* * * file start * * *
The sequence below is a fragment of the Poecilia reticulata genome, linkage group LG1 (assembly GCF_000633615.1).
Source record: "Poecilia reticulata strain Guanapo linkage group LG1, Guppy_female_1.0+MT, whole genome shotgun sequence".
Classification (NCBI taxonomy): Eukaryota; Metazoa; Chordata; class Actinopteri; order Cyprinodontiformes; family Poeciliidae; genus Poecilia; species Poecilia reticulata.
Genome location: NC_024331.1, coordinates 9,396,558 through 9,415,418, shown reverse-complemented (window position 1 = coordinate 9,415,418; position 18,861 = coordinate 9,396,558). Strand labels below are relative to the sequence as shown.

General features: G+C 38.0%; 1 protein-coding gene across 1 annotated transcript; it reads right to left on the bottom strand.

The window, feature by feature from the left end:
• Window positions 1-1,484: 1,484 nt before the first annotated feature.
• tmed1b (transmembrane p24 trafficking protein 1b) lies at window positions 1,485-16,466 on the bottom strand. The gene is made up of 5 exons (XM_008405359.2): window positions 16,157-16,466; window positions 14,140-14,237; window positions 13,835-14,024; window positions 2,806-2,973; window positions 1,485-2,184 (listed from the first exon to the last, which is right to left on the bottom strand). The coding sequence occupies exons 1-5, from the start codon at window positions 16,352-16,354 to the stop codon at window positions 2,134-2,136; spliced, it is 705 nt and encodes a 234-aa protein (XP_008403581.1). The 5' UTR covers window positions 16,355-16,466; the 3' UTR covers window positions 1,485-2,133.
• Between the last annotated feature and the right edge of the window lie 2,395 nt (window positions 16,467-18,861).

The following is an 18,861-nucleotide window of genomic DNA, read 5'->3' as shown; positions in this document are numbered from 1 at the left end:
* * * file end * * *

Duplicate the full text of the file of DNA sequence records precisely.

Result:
The sequence below is a fragment of the Poecilia reticulata genome, linkage group LG1 (assembly GCF_000633615.1).
Source record: "Poecilia reticulata strain Guanapo linkage group LG1, Guppy_female_1.0+MT, whole genome shotgun sequence".
Classification (NCBI taxonomy): Eukaryota; Metazoa; Chordata; class Actinopteri; order Cyprinodontiformes; family Poeciliidae; genus Poecilia; species Poecilia reticulata.
Genome location: NC_024331.1, coordinates 9,396,558 through 9,415,418, shown reverse-complemented (window position 1 = coordinate 9,415,418; position 18,861 = coordinate 9,396,558). Strand labels below are relative to the sequence as shown.

General features: G+C 38.0%; 1 protein-coding gene across 1 annotated transcript; it reads right to left on the bottom strand.

The window, feature by feature from the left end:
• Window positions 1-1,484: 1,484 nt before the first annotated feature.
• tmed1b (transmembrane p24 trafficking protein 1b) lies at window positions 1,485-16,466 on the bottom strand. The gene is made up of 5 exons (XM_008405359.2): window positions 16,157-16,466; window positions 14,140-14,237; window positions 13,835-14,024; window positions 2,806-2,973; window positions 1,485-2,184 (listed from the first exon to the last, which is right to left on the bottom strand). The coding sequence occupies exons 1-5, from the start codon at window positions 16,352-16,354 to the stop codon at window positions 2,134-2,136; spliced, it is 705 nt and encodes a 234-aa protein (XP_008403581.1). The 5' UTR covers window positions 16,355-16,466; the 3' UTR covers window positions 1,485-2,133.
• Between the last annotated feature and the right edge of the window lie 2,395 nt (window positions 16,467-18,861).

The following is an 18,861-nucleotide window of genomic DNA, read 5'->3' as shown; positions in this document are numbered from 1 at the left end: